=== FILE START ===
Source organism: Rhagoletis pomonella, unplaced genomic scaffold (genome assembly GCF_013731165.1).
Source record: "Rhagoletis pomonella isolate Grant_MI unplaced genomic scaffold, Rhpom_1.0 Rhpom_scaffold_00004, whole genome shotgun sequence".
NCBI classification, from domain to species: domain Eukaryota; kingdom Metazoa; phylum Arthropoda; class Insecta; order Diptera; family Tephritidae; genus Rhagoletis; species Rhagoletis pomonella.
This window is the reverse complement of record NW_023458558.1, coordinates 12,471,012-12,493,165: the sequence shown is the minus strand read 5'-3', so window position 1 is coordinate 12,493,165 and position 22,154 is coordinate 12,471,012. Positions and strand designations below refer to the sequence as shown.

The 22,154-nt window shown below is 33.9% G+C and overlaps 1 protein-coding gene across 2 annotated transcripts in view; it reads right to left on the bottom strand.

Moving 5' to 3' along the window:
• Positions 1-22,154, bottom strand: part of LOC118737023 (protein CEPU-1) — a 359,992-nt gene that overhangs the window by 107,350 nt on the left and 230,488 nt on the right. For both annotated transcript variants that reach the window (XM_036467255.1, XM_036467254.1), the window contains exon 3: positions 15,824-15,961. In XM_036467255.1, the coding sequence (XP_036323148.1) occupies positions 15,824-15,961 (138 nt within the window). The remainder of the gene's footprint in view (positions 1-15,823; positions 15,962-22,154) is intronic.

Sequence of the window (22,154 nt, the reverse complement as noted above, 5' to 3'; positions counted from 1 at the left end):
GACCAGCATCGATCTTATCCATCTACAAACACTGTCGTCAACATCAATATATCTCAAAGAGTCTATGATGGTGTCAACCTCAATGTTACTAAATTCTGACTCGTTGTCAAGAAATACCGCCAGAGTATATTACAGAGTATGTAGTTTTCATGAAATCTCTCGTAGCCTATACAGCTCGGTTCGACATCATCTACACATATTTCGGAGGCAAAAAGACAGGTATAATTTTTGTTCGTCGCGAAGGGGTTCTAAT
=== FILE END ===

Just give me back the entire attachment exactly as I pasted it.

Source organism: Rhagoletis pomonella, unplaced genomic scaffold (genome assembly GCF_013731165.1).
Source record: "Rhagoletis pomonella isolate Grant_MI unplaced genomic scaffold, Rhpom_1.0 Rhpom_scaffold_00004, whole genome shotgun sequence".
NCBI classification, from domain to species: domain Eukaryota; kingdom Metazoa; phylum Arthropoda; class Insecta; order Diptera; family Tephritidae; genus Rhagoletis; species Rhagoletis pomonella.
This window is the reverse complement of record NW_023458558.1, coordinates 12,471,012-12,493,165: the sequence shown is the minus strand read 5'-3', so window position 1 is coordinate 12,493,165 and position 22,154 is coordinate 12,471,012. Positions and strand designations below refer to the sequence as shown.

The 22,154-nt window shown below is 33.9% G+C and overlaps 1 protein-coding gene across 2 annotated transcripts in view; it reads right to left on the bottom strand.

Moving 5' to 3' along the window:
• Positions 1-22,154, bottom strand: part of LOC118737023 (protein CEPU-1) — a 359,992-nt gene that overhangs the window by 107,350 nt on the left and 230,488 nt on the right. For both annotated transcript variants that reach the window (XM_036467255.1, XM_036467254.1), the window contains exon 3: positions 15,824-15,961. In XM_036467255.1, the coding sequence (XP_036323148.1) occupies positions 15,824-15,961 (138 nt within the window). The remainder of the gene's footprint in view (positions 1-15,823; positions 15,962-22,154) is intronic.

Sequence of the window (22,154 nt, the reverse complement as noted above, 5' to 3'; positions counted from 1 at the left end):
GACCAGCATCGATCTTATCCATCTACAAACACTGTCGTCAACATCAATATATCTCAAAGAGTCTATGATGGTGTCAACCTCAATGTTACTAAATTCTGACTCGTTGTCAAGAAATACCGCCAGAGTATATTACAGAGTATGTAGTTTTCATGAAATCTCTCGTAGCCTATACAGCTCGGTTCGACATCATCTACACATATTTCGGAGGCAAAAAGACAGGTATAATTTTTGTTCGTCGCGAAGGGGTTCTAAT